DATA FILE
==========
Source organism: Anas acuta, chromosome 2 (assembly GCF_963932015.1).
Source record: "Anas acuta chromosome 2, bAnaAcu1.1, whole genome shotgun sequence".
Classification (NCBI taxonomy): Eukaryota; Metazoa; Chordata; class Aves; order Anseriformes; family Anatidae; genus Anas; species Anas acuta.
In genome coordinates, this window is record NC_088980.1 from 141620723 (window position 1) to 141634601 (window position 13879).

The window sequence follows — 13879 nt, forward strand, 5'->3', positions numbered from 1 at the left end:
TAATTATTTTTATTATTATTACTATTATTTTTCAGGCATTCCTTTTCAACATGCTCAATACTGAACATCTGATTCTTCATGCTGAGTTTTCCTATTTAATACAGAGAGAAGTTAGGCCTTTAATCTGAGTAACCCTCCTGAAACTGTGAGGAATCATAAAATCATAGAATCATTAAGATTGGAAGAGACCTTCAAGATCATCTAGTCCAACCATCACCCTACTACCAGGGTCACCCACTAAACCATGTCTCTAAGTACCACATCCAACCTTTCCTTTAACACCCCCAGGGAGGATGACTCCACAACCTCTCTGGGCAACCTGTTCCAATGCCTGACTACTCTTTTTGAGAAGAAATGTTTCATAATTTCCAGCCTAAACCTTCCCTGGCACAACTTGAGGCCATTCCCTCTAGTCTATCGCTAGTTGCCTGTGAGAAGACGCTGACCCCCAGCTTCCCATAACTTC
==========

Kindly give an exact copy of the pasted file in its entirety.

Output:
Source organism: Anas acuta, chromosome 2 (assembly GCF_963932015.1).
Source record: "Anas acuta chromosome 2, bAnaAcu1.1, whole genome shotgun sequence".
Classification (NCBI taxonomy): Eukaryota; Metazoa; Chordata; class Aves; order Anseriformes; family Anatidae; genus Anas; species Anas acuta.
In genome coordinates, this window is record NC_088980.1 from 141620723 (window position 1) to 141634601 (window position 13879).

The window sequence follows — 13879 nt, forward strand, 5'->3', positions numbered from 1 at the left end:
TAATTATTTTTATTATTATTACTATTATTTTTCAGGCATTCCTTTTCAACATGCTCAATACTGAACATCTGATTCTTCATGCTGAGTTTTCCTATTTAATACAGAGAGAAGTTAGGCCTTTAATCTGAGTAACCCTCCTGAAACTGTGAGGAATCATAAAATCATAGAATCATTAAGATTGGAAGAGACCTTCAAGATCATCTAGTCCAACCATCACCCTACTACCAGGGTCACCCACTAAACCATGTCTCTAAGTACCACATCCAACCTTTCCTTTAACACCCCCAGGGAGGATGACTCCACAACCTCTCTGGGCAACCTGTTCCAATGCCTGACTACTCTTTTTGAGAAGAAATGTTTCATAATTTCCAGCCTAAACCTTCCCTGGCACAACTTGAGGCCATTCCCTCTAGTCTATCGCTAGTTGCCTGTGAGAAGACGCTGACCCCCAGCTTCCCATAACTTC